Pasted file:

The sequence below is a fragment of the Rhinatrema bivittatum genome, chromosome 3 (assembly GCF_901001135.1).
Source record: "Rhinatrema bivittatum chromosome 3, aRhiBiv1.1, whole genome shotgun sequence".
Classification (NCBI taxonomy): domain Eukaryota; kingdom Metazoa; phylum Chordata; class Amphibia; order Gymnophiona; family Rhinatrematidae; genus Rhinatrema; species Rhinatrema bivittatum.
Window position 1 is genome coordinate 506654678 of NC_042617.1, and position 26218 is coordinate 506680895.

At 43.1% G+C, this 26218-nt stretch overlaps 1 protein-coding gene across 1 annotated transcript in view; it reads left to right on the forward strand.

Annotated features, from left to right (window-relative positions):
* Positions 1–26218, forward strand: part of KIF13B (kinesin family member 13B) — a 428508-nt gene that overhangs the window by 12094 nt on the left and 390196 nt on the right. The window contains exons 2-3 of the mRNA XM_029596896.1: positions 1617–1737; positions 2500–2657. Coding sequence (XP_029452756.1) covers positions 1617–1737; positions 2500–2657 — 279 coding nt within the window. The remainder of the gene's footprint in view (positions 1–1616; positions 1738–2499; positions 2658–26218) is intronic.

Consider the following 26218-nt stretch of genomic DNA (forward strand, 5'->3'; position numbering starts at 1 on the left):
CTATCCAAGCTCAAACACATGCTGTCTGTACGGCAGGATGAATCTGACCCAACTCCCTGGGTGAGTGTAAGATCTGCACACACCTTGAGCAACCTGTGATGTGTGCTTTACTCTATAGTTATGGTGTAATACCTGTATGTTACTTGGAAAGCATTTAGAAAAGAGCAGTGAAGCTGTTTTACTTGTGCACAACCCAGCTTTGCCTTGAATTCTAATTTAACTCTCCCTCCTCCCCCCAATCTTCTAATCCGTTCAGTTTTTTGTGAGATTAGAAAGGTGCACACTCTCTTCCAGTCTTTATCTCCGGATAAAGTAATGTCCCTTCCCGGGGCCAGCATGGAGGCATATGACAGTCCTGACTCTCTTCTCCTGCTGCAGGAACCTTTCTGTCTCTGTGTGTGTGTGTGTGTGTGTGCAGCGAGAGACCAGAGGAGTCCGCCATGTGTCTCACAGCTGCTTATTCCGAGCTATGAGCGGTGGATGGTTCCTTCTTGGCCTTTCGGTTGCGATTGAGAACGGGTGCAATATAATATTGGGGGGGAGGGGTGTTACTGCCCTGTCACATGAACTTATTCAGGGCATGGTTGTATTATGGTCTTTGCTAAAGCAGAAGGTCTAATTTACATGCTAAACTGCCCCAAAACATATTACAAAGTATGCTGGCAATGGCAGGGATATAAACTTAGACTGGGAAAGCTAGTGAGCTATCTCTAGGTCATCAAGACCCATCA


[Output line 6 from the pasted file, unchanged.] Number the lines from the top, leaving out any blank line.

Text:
Annotated features, from left to right (window-relative positions):